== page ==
Alas, I am still depressed

still depressedLast month I was feeling great. My brother was getting married and there was a lot of excitement leading up to the wedding weekend. There were things to get organized, things to check off of lists, suits that needed to go to the tailor, people who needed picking up at the airport and on and on. There was golfing and boat rides and dinners and lawn games. And this was all in the lead-up. The whole weekend was more or less a whirlwind of activity and family and friends. And all of a sudden it was over.

And I sank into a deep depression.We said our goodbyes to everyone and it was back to the office, back at the grind. It felt as though there was nothing left to look forward to. I tried to play catch-up at work, but was distracted and lethargic. I wasn’t sleeping all that well. I was overeating. I started smoking more than one cigar a day, usually two but sometimes three or four. Puffing away on the front porch waiting for whatever is supposed to come next.

Because there’s supposed to be something else, right? Something else to distract me from my unhappiness, From the slog of wash, rinse, repeat life where I feel like Bill Murray in “Groundhog Day.” Get up. Make coffee. Shower. Go to work. Come home. Smoke. Eat dinner. Go to bed. Repeat.

Whenever I’d sit down to work it’d feel like I couldn’t pay attention to whatever I was doing for more than a minute. So I flip back and forth between emails, Pandora, a newsletter article I’m writing, emails, Pandora, go make coffee, stare at a page of the website I need to update, etc., trying to find a productive groove until I realize it’s four-thirty in the afternoon and I’ve managed to do hardly anything. And that makes me feel bad. I’m a failure, I tell myself. I’m lazy. I’m a bum. I can’t do anything right.

So I go home and to relieve the stress I light up a cigar. I try to read but I’m too distracted. I end up watching old Saturday Night Live sketches. I light another cigar because my anxiety is still there. Maybe I grab a late dinner, not eating with my family, but just throwing together something at nine, once the mosquitoes have driven me back in the house from the porch where I’d been steeping in wreaths of smoke. And then I go to bed, thinking of how I’d wasted my day and my evening. And then the next day would be the same, but worse.

In just three weeks things got bad enough that I was late on an assignment for work and felt enough anxiety today that I packed my Clonidine in my laptop bag, figuring I might need it. Well, crying on the drive in about how awful things have gotten was the sign I needed to take the Clonidine once I got to the office.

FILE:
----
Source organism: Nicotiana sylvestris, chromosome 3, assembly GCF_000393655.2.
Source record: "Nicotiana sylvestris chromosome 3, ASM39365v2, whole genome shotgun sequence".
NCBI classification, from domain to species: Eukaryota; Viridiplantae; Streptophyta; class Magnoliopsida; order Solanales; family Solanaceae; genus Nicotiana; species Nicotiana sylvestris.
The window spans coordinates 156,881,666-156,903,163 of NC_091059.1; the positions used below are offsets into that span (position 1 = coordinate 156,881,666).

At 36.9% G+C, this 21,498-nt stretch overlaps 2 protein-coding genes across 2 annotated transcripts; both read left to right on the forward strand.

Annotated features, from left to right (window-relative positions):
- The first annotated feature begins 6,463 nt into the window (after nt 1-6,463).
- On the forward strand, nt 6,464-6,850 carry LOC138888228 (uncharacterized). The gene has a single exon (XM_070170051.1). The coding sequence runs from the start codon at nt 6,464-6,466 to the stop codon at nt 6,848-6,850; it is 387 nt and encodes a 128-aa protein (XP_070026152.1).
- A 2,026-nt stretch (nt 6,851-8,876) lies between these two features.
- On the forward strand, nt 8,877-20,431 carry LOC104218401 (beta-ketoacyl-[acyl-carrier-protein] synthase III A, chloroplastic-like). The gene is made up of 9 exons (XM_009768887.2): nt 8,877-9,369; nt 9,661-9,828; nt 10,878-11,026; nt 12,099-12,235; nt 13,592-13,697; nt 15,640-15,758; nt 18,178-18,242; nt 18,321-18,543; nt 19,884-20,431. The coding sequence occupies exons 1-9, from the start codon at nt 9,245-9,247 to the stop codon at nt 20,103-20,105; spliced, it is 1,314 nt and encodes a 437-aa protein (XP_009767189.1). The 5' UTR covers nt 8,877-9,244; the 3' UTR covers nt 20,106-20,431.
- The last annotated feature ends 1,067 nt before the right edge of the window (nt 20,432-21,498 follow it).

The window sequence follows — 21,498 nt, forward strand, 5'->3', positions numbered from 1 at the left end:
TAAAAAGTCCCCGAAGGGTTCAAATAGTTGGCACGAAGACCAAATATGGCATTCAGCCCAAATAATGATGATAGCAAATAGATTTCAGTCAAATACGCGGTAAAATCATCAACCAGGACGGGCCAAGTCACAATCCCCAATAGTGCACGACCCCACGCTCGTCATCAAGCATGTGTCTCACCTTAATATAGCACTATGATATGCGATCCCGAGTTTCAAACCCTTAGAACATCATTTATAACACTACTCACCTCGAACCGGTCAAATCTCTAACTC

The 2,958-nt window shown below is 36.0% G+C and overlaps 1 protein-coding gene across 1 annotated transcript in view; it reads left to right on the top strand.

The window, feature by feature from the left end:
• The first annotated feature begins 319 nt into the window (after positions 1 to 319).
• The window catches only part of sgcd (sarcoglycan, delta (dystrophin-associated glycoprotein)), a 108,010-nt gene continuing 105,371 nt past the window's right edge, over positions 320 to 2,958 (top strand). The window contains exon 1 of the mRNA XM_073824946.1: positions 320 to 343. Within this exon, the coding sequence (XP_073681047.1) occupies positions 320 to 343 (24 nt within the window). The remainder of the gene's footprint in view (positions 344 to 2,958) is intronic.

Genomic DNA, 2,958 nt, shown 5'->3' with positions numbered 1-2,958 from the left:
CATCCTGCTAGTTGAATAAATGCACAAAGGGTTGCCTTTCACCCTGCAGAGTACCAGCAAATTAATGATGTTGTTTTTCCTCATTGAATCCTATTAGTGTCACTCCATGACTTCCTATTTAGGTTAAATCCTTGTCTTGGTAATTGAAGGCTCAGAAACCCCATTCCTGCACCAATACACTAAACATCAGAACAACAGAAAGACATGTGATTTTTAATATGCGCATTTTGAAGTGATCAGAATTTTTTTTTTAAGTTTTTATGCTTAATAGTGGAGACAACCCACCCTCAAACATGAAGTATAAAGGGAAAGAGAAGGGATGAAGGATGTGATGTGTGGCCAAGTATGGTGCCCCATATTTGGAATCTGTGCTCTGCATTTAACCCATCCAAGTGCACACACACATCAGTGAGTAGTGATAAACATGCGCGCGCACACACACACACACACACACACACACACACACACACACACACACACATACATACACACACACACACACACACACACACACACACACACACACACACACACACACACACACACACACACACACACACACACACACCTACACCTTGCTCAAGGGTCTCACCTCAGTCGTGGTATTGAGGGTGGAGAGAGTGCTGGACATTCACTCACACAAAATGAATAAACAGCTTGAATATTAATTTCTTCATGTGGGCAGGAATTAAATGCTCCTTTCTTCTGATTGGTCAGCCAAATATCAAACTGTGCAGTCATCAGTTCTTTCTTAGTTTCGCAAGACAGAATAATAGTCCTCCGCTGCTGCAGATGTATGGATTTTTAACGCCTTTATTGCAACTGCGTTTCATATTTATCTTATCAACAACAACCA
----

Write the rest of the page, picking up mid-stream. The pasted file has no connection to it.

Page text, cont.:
It worked out as I hoped- it calmed me down and helped me focus on my problems. While I don’t always love the way I feel on Clonidine it was helpful this morning- like I’ve been slowed down just a little bit more than everyone else. I don’t feel distracted, and I can focus on one task at time. I got the late assignment completed and just doing that has relieved some of my distress. I went to lunch with my dad and talked to him about how I’ve been feeling. It was nice to get out of the office and share that with him. Apparently my actions/behavior haven’t gone unnoticed.

It can be frustrating that after more than a year this still happens. I wonder sometimes what does “better” actually look like? Now, don’t misunderstand me, what happened over the past few weeks is nothing like what I went through last winter when I was at the nadir of self-control and managing my emotions. I think back to the questions I got from friends and family at the wedding about whether or not I’ve been feeling better, and at the time I was. And I’m better than I was last year. But, alas, I am still depressed.

1 thought on “Alas, I am still depressed

  1. Dear Paul, thanks for this posts. It reminded me that we are able to manage, with help, with others, with meds if need be. I guess we need to recognize as you pointed out the progress, the wins along the way. We may have ups and downs, better times and difficult times and that to be able to recognize them is so important for us to better manage.

    Liked by 1 person

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Erased, but not forgotten. A frenetic account of memories, events, and ruminations.


An honest look at living with bulimia.

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